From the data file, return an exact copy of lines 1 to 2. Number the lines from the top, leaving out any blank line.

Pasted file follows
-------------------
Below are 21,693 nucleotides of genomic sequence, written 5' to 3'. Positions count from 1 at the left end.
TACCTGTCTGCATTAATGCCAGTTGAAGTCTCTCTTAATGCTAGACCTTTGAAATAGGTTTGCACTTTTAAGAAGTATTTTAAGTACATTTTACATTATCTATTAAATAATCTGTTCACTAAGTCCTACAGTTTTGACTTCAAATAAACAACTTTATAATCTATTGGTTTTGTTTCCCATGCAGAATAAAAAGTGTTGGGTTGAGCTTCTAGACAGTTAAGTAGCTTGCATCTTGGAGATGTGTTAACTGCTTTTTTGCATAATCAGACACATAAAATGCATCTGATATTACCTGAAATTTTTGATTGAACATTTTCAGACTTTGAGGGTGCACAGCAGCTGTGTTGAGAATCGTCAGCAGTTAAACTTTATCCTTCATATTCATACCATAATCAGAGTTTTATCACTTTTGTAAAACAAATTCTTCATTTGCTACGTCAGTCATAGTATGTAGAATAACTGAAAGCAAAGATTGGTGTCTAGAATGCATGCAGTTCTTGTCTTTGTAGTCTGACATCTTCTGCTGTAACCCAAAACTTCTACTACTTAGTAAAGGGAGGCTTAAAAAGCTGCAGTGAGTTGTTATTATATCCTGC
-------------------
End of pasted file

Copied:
Below are 21,693 nucleotides of genomic sequence, written 5' to 3'. Positions count from 1 at the left end.
TACCTGTCTGCATTAATGCCAGTTGAAGTCTCTCTTAATGCTAGACCTTTGAAATAGGTTTGCACTTTTAAGAAGTATTTTAAGTACATTTTACATTATCTATTAAATAATCTGTTCACTAAGTCCTACAGTTTTGACTTCAAATAAACAACTTTATAATCTATTGGTTTTGTTTCCCATGCAGAATAAAAAGTGTTGGGTTGAGCTTCTAGACAGTTAAGTAGCTTGCATCTTGGAGATGTGTTAACTGCTTTTTTGCATAATCAGACACATAAAATGCATCTGATATTACCTGAAATTTTTGATTGAACATTTTCAGACTTTGAGGGTGCACAGCAGCTGTGTTGAGAATCGTCAGCAGTTAAACTTTATCCTTCATATTCATACCATAATCAGAGTTTTATCACTTTTGTAAAACAAATTCTTCATTTGCTACGTCAGTCATAGTATGTAGAATAACTGAAAGCAAAGATTGGTGTCTAGAATGCATGCAGTTCTTGTCTTTGTAGTCTGACATCTTCTGCTGTAACCCAAAACTTCTACTACTTAGTAAAGGGAGGCTTAAAAAGCTGCAGTGAGTTGTTATTATATCCTGC